Self portrait at the Forbidden City in Beijing
That’s us, Emma Nicholas and Brendan Fletcher, international couple of mystery. Brendan’s the American-looking one. Emma’s the Australian-looking one.
We met in 1999 at a party in Washington, DC, where a friend from Chile taught us the salsa and merengue. The sensuous Latin American rhythms worked their magic that night, and each of us saw in the soul of the other the shimmering reflection of a truly bad dancer. We’ve been a couple ever since.
We moved to California about a year later. In 2002, we hiked the John Muir Trail together, got engaged on the summit of Mt. Whitney (highest peak in the lower 48), and moved to Australia.
We got married in Bowral, New South Wales on October 4, 2003. We live in Sydney (usually) with our crazy spoodle, Bailey.
Bailey and her imaginary friend, Jake
Before we made the move to China to walk the Great Wall (or at least attempt to), I was a full-time journalist with one of Sydney’s community newspaper groups. I wrote news and arts stories and, most recently, edited the homes and interiors page. This was a great way to help us through some of our own household dilemmas – like how to fit a tonne of books into a small space and how to stop the dog from eating the fireplace.
Now my big dilemma is this: do I go with the Cool-Max or the Interwool T-shirt to last me the next six months? Do I take the wooden chopsticks or the fold-up ones? Has anyone invented a deodorant injection yet? And surely there is such a thing as lightweight foundation, right?
Emma at the Harbin Ice Festival in far northern China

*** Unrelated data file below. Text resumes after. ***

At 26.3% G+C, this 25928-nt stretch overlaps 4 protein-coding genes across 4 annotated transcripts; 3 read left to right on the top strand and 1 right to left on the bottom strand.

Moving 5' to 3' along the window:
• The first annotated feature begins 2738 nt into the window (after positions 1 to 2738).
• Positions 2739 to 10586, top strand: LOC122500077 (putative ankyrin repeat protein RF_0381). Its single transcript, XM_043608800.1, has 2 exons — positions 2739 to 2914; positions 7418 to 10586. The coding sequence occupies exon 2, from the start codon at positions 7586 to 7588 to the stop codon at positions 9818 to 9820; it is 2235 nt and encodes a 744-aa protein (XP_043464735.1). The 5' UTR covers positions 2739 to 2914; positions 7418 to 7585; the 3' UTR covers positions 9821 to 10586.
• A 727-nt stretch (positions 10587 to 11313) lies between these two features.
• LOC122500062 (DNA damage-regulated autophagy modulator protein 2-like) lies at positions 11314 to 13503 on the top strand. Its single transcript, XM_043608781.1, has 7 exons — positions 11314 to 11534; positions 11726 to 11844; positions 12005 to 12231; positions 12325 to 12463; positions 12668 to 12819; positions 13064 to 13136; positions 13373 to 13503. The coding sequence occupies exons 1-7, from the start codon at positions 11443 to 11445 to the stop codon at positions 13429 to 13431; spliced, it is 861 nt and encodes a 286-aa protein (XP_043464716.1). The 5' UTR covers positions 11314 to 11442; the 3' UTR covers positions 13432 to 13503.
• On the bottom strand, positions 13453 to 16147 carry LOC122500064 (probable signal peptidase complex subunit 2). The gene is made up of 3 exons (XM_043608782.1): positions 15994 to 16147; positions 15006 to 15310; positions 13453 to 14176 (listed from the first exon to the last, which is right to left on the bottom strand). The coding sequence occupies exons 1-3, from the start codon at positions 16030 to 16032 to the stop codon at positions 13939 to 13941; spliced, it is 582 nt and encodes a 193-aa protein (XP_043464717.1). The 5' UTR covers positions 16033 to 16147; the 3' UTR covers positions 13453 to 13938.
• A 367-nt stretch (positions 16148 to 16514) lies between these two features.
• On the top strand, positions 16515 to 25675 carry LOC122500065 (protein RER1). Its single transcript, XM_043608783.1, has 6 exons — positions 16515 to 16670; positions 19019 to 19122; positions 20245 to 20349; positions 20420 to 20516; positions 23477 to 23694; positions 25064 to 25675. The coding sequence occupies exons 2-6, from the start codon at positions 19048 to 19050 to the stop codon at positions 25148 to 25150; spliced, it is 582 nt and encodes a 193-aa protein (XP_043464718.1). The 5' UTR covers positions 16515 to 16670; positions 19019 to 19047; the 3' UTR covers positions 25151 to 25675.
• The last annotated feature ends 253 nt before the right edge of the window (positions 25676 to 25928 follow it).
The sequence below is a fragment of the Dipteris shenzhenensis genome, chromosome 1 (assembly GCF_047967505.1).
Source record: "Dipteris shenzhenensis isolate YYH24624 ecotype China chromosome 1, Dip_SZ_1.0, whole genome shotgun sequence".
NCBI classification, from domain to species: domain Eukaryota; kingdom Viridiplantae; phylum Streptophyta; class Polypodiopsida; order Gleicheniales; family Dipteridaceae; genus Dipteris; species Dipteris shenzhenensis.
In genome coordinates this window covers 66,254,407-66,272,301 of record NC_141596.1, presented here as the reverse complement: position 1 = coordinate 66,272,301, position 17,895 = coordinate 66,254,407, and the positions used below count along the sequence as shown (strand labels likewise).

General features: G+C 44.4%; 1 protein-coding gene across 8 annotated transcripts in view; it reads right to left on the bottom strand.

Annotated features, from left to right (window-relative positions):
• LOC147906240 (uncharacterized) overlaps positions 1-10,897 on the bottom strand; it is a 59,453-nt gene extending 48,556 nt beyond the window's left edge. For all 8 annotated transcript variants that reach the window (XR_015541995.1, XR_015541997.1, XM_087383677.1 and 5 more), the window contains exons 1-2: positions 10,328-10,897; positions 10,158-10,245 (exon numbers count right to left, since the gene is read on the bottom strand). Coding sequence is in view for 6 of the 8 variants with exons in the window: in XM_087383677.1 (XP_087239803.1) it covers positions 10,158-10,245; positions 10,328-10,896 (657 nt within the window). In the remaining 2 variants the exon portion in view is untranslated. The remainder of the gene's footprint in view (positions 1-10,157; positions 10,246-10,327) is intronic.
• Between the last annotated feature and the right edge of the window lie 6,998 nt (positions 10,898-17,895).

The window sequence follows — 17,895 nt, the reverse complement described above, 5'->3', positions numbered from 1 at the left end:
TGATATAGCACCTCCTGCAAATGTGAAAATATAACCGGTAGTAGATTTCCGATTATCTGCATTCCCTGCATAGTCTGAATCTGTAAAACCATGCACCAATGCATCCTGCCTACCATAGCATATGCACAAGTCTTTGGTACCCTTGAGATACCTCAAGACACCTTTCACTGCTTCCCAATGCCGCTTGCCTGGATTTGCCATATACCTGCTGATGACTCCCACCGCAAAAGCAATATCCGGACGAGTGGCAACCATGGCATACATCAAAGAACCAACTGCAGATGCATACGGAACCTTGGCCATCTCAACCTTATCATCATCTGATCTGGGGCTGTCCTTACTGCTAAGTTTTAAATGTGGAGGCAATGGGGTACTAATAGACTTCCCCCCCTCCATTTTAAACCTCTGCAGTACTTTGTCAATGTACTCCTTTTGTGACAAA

I was born in Sydney and went to Glenaeon Rudolf Steiner School for the first 11 years of my education, a school known for its acres of bushland (technically out of bounds) and artistic emphasis. In the last two years of high school I went to SCECGS Redlands where I completed the HSC and the International Baccalaureate (back in the old days students had to do both – so unfair).
I studied journalism at Charles Sturt University in Bathurst then transferred to Georgetown University in Washington, DC, where I completed my Bachelor of Science in Foreign Service (Bill Clinton’s old school). It was there that I met Brendan (see note above).
Emma in pose
I’ve learned languages before but none as hard as Chinese; I’ve walked long distances before but never as long as this. To me, walking the wall is about expanding my mind, my physical abilities and my knowledge of China’s history and contemporary culture.
I was born and raised in Holton, Kansas, a town of about 3000 people in the American Midwest. It was a fun, safe and beautiful place to grow up, with brick streets lined with huge oaks, parades on the Fourth of July, and the best swimming pool in northeast Kansas, built in the Great Depression courtesy of FDR’s Works Progress Administration.
The big guy at rest
My undergraduate degree is from the University of Kansas in history and political science, and I have a law degree from the University of California at Berkeley. Since graduating from law school I’ve been a lawyer or policy analyst for a series of environmental groups and government agencies – in the US, the US Department of the Interior, the California Department of Fish and Game, and Defenders of Wildlife; and in Australia, the Inland Rivers Network and the New South Wales Department of Environment and Conservation.
Brendan out of pose
See the trajectory leading to China? Ahem. There is actually a thread to trace back, it’s just not in my CV. I like to walk, and I always have. When I was a kid, my brother Brett, my friends Cory and Todd, and I would ride our bikes to a creek about a mile about of town, hide the bikes in the weeds, and walk up and down the creek. We knew all the little holes, where to find the fish and where to avoid the nettles. When I was in my twenties I spent weeks hiking in the mountains of California, and in 1992 I hiked the Pacific Crest Trail, 4000 kilometers (2700 miles) from Mexico to Canada. In my thirties I spent a lot of time wishing I had more time to walk.
Now five or six months of walking the Great Wall are stretched out before Emma and me. If I had ever thought to be careful what I wished for, well, I guess it’s a bit late for that.